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Young designers from Norwich are the future of fashion

PUBLISHED: 08:57 21 September 2011 | UPDATED: 08:57 21 September 2011

Rust silk hooded dress by NUCA fashion degree student Alicja Kurek will be one of the designs in the window at John Lewis during Norwich Fashion Week.

Rust silk hooded dress by NUCA fashion degree student Alicja Kurek will be one of the designs in the window at John Lewis during Norwich Fashion Week.

Archant copyright 2011

Norwich Fashion Week will give many young aspiring fashion designers a break into the world of haute couture. EMMA HARROWING talks to some of the students and young people showcasing at the shows or events throughout the week.

Discovering fresh talent and cutting edge fashion design is one of the highlights of a fashion week and Norwich Fashion Week is no exception. The fashion week board works closely with City College Norwich to help promote the work of their students and young inspiring fashion designers working and studying in Norwich.

Bridging the gap between education and a career in the fashion industry, whether it is in design, photography, modelling or retail, Norwich fashionistas can look forward to seeing creativity at its best when Norwich Fashion Week begins later this week.

The launch fashion show on Thursday will see the work by City College Norwich fashion and textile graduates Chloe Kent and Leah Leveridge (featured in yesterday’s Life Matters pages) showcased on the catwalk along with outfits created by the Retail Skills Academy’s shop Ego. Street-style photographs depicting the style of members of the public in Norwich will be exhibited at the reception, and Chloe and Leah’s work will be on display at the Open Store event at Ethika next Tuesday until the end of fashion week.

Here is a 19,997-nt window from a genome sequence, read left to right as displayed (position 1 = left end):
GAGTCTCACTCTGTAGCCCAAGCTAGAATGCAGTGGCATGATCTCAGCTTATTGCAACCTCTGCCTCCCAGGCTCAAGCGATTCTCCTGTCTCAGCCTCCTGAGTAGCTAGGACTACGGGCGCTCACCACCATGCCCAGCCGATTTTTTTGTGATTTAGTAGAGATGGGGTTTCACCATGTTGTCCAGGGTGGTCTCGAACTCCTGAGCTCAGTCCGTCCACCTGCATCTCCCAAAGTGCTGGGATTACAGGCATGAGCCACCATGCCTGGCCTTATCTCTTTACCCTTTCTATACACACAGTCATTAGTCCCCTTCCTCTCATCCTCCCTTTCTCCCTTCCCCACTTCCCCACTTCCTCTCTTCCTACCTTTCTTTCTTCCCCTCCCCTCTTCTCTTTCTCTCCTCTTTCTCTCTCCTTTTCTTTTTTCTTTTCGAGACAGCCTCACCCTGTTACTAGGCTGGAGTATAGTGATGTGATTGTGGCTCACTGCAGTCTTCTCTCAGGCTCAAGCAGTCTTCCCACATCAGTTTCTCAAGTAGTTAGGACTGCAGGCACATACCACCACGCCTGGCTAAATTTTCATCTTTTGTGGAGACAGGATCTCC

Today sees the unveiling of fashion designs by six Norwich University College of the Arts (NUCA) fashion degree students in a window display at John Lewis.

The work was part of the student’s first year work which was showcased at their end of year fashion show earlier this year.

Three of the outfits that will be on display were created by deconstructing and reconstructing second-hand clothing from charity Cancer Research UK. The brief was to change people’s perceptions about second-hand clothing.

“Through the partnership with Cancer Research UK, students were briefed to be experimental and challenge creativity within their work,” says Sue Chowles, course leader of the BA Hons Fashion course at NUCA. “Using key words such as metamorphosis, inside out, upside down and back to front, students were encouraged to take risks, develop technique and produce conceptual and directional fashion.”

The other three outfits will add a pop of colour to the window display as trendsetting colour block and jewel colours in orange, rust and green are examples from the fashion students’ colour collection.

All the works on display were designed and made by the students in the first year of their three year degree.

Says Sue: “It is fantastic for the students and a very important opportunity for NUCA to be able to showcase and exhibit the work of these emerging talents during Norwich Fashion Week within a prestigious high street store such as John Lewis.

“The level of innovative and creative work completed during the first year of the fashion degree has exceeded the standard I would expect at this stage. The students have produced some exceptional outcomes and have demonstrated great potential. I look forward to nurturing and inspiring them to become driven, talented designers and successful NUCA graduates.”

The collaboration with John Lewis highlights the importance of encouraging new talent in Norwich from those already established in the fashion industry.

Lesley George, operations manager selling for fashion at John Lewis, believes that supporting new talent gives their customers the chance to catch a glimpse of future fashion from up and coming local designers:

“The creativity in the students’ designs is breathtaking and we are particularly impressed with the maturity of their designs at such an early stage in their career. We wanted to use our shop window to publicly showcase their amazing work and give our customers a chance to share in the excitement of supporting talented local fashion design students.